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Coping with the Emptying Nest: Easy Does It

A new crop of college freshmen heads out soon, and parents everywhere are preparing for “the big day.” We thought it appropriate to revisit writer Chris Little’s excellent series on “The Emptying Nest” including this piece reminding parents that “Easy Does it.” Wishing everyone the best!

Off the Merry-Go-Round

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By Chris Little

If you’ve got fledglings on their way out of the nest, I know you’ve also got images of them as toddlers, preschoolers, and kindergartners dancing around in your head. “How fast the time passes!” we all say. “It seems like just yesterday I dropped him off at kindergarten!” Yup, yup—it does feel like yesterday, doesn’t it? We tear up a little. Those were the good old days, right?

But I want to ask you to think back just a little farther, to those first days of parenthood, when you were fresh home from the hospital with your infant. I’m sure you can remember how happy you were. But can you remember how scared you were? How worried? Overwhelmed? My husband drove home from the hospital with our first baby at 25 mph—in a 50 mph zone! I remember alternating between passionate love for the little squirt, and…

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Bad apples and sad stories: When your family research uncovers dark secrets, tragic tales, or shady characters

Bad apples

By Chris Little

When I began researching my great-grandmother’s life, I kept running into a wall when it came to her father. She scarcely mentioned him in her journals, and the newspaper column announcing her wedding in 1908 noted that he was too ill to attend the ceremony. And then in 1909, when his wife and unmarried daughters moved from the Boston suburbs to live near his son in Seattle, he did not join them. For a long time I thought he had died that year, but I recently uncovered records indicating that he had been committed to a state mental hospital in 1909, and that he had lived there until his death in 1919. There is much I still don’t know about that situation, but I’ve applied to receive his medical records and they should be arriving shortly—I look forward to learning more about those last ten years of his life …. sort of. It’s bound to be a sad story, one I’ll have to read between the lines of an attending physician’s report.

Mine is a rather tame example, but it raises the question: We may love to think of our ancestors as paragons of fortitude, resilience, and unimpeachable character, but what do we do when our family research uncovers a tragic story, or a deep family secret, even an criminal character?

Most of the time it’s not a big deal. I mean, it’s too bad that my great-great-grandfather died in a mental institution, it really is, but to be honest his tale feels pretty remote to me—I don’t expect the story I piece together from his medical records to knock me off balance too much. I think it’ll be kind of interesting, actually.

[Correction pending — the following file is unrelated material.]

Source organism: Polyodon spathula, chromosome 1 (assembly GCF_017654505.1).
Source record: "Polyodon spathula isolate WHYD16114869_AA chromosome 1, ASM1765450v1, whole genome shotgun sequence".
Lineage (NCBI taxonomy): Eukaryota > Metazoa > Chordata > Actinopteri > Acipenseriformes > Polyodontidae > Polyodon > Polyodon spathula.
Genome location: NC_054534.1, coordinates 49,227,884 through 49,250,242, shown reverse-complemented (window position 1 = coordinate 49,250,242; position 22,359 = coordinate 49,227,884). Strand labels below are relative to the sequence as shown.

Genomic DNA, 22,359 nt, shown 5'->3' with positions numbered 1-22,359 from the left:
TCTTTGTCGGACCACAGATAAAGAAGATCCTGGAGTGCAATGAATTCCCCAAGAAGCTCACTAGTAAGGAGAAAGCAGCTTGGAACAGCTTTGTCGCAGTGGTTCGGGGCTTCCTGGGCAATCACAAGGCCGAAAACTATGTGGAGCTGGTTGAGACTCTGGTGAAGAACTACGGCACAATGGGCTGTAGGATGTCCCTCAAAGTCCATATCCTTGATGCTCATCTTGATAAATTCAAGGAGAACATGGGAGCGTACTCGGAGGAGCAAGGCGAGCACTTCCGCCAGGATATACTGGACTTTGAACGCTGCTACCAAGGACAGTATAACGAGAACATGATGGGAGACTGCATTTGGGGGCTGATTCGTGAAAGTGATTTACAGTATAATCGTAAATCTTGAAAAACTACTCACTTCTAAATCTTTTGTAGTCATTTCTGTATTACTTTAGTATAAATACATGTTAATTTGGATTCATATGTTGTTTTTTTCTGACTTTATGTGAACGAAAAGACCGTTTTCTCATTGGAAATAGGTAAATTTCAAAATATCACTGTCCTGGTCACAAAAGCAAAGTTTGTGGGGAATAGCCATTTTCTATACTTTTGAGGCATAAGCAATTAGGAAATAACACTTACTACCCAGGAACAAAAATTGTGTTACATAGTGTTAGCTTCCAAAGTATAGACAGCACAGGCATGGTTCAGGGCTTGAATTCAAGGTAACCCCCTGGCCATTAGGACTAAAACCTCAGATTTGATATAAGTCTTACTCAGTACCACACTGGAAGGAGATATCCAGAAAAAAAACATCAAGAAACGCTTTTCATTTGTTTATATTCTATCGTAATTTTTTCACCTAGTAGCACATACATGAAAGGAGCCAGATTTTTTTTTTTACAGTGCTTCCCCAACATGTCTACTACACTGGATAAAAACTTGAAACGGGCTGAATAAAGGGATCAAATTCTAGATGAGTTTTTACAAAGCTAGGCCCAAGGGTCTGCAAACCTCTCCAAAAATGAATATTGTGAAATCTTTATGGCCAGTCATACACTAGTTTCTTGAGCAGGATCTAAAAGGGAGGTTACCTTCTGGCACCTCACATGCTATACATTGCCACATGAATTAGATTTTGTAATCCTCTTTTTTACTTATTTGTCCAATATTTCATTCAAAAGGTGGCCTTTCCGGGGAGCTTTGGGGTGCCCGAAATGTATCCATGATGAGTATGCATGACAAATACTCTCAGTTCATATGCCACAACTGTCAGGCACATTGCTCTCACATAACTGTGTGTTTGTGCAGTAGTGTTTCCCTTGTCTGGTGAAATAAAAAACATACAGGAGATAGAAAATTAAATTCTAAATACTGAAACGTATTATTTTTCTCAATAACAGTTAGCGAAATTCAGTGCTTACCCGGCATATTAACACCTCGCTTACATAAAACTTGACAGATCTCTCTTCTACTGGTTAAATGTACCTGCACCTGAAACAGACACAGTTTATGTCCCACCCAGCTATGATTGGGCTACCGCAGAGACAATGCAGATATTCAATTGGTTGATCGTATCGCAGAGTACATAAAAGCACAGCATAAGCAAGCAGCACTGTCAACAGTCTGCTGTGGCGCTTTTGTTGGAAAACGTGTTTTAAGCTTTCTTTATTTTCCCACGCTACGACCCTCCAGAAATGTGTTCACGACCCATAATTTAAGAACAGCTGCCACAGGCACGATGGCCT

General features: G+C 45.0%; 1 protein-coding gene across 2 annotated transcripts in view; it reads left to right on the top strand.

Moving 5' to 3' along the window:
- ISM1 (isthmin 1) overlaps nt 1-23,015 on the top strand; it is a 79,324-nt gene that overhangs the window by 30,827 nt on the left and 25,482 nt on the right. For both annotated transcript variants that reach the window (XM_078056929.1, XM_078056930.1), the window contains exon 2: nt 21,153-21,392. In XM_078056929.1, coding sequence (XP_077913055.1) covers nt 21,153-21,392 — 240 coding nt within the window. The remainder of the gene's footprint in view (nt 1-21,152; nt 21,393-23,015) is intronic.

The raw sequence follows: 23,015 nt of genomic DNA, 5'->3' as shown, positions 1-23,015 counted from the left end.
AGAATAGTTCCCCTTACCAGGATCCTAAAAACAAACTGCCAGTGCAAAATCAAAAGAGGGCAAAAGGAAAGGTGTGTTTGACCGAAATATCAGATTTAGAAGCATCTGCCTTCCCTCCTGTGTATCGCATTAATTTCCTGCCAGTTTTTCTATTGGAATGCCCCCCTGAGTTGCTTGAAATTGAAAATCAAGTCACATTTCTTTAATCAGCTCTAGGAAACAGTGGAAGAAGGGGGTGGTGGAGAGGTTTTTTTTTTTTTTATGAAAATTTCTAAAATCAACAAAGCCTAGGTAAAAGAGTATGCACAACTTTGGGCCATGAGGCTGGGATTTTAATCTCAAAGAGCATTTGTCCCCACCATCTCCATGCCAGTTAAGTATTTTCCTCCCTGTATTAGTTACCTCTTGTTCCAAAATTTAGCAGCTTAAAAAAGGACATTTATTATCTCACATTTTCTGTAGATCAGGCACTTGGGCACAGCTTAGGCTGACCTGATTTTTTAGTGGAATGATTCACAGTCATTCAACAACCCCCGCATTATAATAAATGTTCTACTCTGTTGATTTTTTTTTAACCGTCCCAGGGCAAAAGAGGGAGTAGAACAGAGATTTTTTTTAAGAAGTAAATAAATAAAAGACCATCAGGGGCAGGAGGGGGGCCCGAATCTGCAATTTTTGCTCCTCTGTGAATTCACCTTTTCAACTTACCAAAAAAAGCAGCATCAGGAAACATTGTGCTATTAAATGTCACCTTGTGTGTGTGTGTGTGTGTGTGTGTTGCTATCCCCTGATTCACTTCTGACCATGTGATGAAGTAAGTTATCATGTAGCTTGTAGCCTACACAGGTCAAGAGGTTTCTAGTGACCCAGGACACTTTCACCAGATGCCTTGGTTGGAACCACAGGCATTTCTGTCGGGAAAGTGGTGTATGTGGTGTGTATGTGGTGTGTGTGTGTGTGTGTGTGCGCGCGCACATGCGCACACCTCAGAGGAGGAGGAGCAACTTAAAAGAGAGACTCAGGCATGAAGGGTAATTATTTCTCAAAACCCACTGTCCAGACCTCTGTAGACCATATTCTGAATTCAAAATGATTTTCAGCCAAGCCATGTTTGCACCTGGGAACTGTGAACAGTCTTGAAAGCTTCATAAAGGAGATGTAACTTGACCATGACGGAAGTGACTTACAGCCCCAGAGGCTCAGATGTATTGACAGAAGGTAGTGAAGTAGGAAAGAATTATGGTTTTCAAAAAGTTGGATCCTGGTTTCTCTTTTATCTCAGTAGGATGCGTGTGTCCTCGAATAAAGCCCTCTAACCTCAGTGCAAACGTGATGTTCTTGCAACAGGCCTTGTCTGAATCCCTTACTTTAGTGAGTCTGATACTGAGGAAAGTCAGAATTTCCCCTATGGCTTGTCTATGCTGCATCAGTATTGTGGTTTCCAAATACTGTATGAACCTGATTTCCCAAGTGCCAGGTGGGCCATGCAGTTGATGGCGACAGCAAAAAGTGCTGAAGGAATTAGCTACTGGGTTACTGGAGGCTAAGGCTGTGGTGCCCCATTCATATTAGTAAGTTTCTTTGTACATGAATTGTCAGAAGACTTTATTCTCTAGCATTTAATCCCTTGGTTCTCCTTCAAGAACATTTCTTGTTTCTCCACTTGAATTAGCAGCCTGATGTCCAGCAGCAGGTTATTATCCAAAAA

But sometimes these old stories can unexpectedly uncover darker stories—tales of shady characters who may lurk in our family tree. These stories can be a bit unsettling. “Experts say reactions can range from detached bemusement to identity confusion and soul-searching as the researcher tries to understand—and rethink—his or her lineage,” writes Sue Shellenbarger in the Wall Street Journal. Our ability to accept the bad apples in our family tree depends in part on how bad they were—and how far from us they hang among the branches. It’s important to maintain some perspective—they are not us, after all, and their deeds are not ours.

Still, in some cases our history can shed light on our present, and knowing even the darkest sides of our family histories can be healing. “Becoming aware of patterns of alcoholism, divorce, abuse or other misbehavior can make it easier for people living today to understand and change them,” writes Shellenbarger.

While sometimes we may stumble across these uncomfortable family stories without intentionally seeking them out, some researchers go looking for the black sheep in their family, their curiosity piqued, say, by a raised eyebrow or a loaded silence at last summer’s family reunion. Maybe you’ve picked up on some reticence on the part of your older relatives when someone mentions your wild distant uncle, for example, or maybe it’s always hush-hush when the topic of your great-grandfather comes up. In my own case, the marked lack of information about my great-great-grandfather, especially in a family so dedicated to preserving its history, is what initially made me suspect that something had happened to him that the others didn’t want to discuss. Suffice it to say that most families harbor some kind of secret, and sometimes those secrets beckon intriguingly to the intrepid researcher.